As invariably happened to me whenever there was anything important afoot, on the evening the Berlin Wall fell – and with it the border with the GDR – I had come down with tonsillitis. I was in bed with a headache and a temperature, an intricate arrangement of compresses around my throat, while all my friends were on their way to the nearest part of the border to welcome people as they arrived and serve them mugfuls of mulled wine or hot punch.
We had no relatives in the other Germany, I’d never been to the GDR (at the time of the class trip to East Berlin some years before, I’d been ill with – yes, you’ve guessed it), and now I was in the mother of all bad moods because I’d realised that a major event in German history was about to pass me by. Feeling that my body had perpetrated an outrage against my spirit, I took a strong painkiller and fell asleep.
Two days later I was doing better. Although I couldn’t yet leave the house – it was, after all, November, with stormy weather and torrential rain – at least I could lounge on the sofa watching the news bulletins from the breached wall. In the evening, just after my mother had set supper out on the table, my father returned home from work. He opened the front door with noticeable care, and called out, to no one in particular, not to take fright – he’d brought a visitor with him.
‘A visitor?’ my mother asked.
I suppose I must have whispered something too.
‘Yes,’ said my father. ‘This young man wants to visit his great aunt, but I think he needs some dry clothes and supper first.’
My mother and I hurried to the door, and there he was, drenched to the bone: not much older than me – twenty, maybe. He was shivering with cold, and he smiled at us.
My father had found him walking along the road, in the dark, through the terrible weather. He was from Erfurt – a city in Thuringia, a state in the GDR – some 200 kilometres from where we lived. His great aunt was an old lady of nearly ninety; he’d only met her once, given the impenetrable walls and barbed-wire fences that separated the two Germanys, but he clearly loved her enough to make his way to her on foot once the border was open. Of course, we immediately loved him for that. He put on the dry clothes we gave him, and we had supper together.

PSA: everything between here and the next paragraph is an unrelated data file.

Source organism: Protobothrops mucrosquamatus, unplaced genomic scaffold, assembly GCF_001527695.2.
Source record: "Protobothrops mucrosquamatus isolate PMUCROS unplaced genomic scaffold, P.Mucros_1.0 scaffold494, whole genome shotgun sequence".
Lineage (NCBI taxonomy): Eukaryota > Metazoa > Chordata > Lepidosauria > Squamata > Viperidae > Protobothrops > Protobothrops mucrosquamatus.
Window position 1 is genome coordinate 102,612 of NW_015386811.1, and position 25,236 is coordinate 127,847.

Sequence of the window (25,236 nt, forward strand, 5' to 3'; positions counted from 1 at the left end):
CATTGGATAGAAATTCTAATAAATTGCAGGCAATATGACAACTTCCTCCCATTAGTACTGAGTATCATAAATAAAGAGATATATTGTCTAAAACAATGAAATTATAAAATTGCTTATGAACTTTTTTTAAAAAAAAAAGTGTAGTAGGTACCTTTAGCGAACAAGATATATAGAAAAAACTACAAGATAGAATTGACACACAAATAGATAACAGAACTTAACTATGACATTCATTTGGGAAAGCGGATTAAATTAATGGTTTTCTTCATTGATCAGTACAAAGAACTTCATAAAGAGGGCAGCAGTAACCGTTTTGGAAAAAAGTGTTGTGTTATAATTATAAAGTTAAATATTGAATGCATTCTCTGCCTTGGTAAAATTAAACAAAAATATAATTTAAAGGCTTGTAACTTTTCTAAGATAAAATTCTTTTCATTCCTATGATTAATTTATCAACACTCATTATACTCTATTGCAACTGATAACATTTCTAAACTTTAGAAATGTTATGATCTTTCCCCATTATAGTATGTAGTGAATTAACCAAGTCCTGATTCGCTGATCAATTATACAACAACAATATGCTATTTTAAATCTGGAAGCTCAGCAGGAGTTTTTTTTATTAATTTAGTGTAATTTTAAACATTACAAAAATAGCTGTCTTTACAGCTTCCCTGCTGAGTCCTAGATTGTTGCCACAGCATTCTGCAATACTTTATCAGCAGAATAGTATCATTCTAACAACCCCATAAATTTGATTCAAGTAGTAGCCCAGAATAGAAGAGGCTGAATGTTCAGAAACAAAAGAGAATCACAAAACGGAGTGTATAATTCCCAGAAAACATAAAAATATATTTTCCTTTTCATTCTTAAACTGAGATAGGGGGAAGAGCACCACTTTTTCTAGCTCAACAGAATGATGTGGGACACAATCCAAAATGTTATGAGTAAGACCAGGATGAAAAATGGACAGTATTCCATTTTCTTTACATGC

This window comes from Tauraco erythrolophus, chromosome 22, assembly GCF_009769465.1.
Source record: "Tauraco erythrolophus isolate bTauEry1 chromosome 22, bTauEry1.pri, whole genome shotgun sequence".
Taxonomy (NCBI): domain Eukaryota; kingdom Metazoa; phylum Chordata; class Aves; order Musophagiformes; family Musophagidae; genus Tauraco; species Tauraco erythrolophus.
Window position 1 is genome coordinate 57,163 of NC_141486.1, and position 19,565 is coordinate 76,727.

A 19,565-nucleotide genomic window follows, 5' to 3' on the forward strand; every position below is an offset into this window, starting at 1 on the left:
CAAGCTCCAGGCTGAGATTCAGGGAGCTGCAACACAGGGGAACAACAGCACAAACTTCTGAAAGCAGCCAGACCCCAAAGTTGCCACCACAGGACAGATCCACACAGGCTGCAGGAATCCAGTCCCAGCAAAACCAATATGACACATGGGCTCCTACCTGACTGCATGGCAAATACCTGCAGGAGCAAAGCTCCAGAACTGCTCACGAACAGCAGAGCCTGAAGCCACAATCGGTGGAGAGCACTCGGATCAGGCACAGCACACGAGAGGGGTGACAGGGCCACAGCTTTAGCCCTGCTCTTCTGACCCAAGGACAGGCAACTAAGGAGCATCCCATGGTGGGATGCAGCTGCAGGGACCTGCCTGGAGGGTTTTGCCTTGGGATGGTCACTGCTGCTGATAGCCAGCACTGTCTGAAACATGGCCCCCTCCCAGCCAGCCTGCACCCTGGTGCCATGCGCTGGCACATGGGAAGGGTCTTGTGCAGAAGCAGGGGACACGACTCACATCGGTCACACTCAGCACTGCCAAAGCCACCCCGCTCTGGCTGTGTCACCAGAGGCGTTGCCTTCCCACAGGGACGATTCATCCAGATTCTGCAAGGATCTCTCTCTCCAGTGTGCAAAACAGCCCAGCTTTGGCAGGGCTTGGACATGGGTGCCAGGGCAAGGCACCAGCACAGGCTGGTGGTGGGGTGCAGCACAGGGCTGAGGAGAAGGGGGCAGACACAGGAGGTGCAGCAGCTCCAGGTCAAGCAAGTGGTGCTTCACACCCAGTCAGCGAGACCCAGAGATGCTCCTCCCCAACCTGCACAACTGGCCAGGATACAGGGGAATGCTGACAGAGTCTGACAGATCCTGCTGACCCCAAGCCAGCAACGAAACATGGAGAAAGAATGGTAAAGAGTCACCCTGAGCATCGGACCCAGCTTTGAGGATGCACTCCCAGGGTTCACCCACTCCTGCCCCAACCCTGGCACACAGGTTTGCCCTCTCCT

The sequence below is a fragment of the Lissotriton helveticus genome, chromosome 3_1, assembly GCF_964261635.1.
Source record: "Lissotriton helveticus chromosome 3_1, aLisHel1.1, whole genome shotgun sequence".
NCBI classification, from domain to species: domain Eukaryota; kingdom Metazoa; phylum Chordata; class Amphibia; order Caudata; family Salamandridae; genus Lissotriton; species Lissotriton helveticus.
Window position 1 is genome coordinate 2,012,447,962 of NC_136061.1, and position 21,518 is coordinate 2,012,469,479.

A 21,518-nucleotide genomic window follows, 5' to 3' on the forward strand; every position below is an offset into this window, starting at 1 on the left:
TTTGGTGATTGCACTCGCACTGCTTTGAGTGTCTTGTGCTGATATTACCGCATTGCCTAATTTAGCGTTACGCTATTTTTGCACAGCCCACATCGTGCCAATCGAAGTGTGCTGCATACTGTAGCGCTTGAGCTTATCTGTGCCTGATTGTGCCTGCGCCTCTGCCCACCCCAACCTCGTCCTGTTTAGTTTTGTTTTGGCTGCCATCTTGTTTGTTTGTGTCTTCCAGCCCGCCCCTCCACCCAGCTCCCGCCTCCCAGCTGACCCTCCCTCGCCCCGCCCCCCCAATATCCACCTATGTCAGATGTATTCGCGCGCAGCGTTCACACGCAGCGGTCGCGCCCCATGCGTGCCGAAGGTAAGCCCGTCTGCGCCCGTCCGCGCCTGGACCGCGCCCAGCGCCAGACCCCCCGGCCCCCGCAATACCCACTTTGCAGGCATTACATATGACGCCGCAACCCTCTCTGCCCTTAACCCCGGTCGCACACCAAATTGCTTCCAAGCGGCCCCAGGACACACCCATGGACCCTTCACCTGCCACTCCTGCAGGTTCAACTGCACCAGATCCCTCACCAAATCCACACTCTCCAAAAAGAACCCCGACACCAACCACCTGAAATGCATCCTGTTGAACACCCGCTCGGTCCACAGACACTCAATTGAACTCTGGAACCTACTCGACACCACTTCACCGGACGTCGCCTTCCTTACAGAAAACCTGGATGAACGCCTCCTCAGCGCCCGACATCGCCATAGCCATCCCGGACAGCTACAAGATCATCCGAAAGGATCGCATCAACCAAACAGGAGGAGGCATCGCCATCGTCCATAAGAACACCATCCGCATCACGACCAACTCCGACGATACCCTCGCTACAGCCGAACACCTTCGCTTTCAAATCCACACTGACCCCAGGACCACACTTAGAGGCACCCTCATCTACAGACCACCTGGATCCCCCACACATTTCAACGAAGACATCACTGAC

He was tired and hungry, but he told us a bit about how it had felt when the wall suddenly fell, the sensation of freedom – and that it didn’t frighten him. He had an accent I’d never heard before, and no one in the West had had a weird haircut like his since the early eighties, but I really took a shine to him. He had, quite simply, brought the most historic moment of that time right to our kitchen table.
Once we’d eaten, my father drove the young man to the village on the other side of the forest where his great aunt lived. We’d persuaded him not to surprise the old lady, but to ring her first.
The image of him in my father’s clothes, sitting on our sofa next to the phone and carefully explaining to her that now, after a long, long time, he was about to ring at her door, still appears in my mind’s eye whenever anyone mentions those days during which so much changed.
By Simone Buchholz
Translated by Fiona Graham
Read The German Riveter in its entirety here.
Find the books from The German Riveter on the Goethe-Institut page.
Simone Buchholz is a writer and journalist. She was awarded the German Crime Fiction Prize for Mexico Street, and the Radio Bremen Crime Fiction Award and Best Economic Crime Novel 2017 for Beton Rouge. She lives in Sankt Pauli, in the heart of Hamburg.
Fiona Graham, reviews editor at the Swedish Book Review, is the translator of Elisabeth Åsbrink’s 1947: When Now Begins (Scribe UK), longlisted for the 2018 Warwick Women in Translation award and the 2019 JQ Wingate Prize. She is a graduate of New Books in German’s programme for emerging literary translators.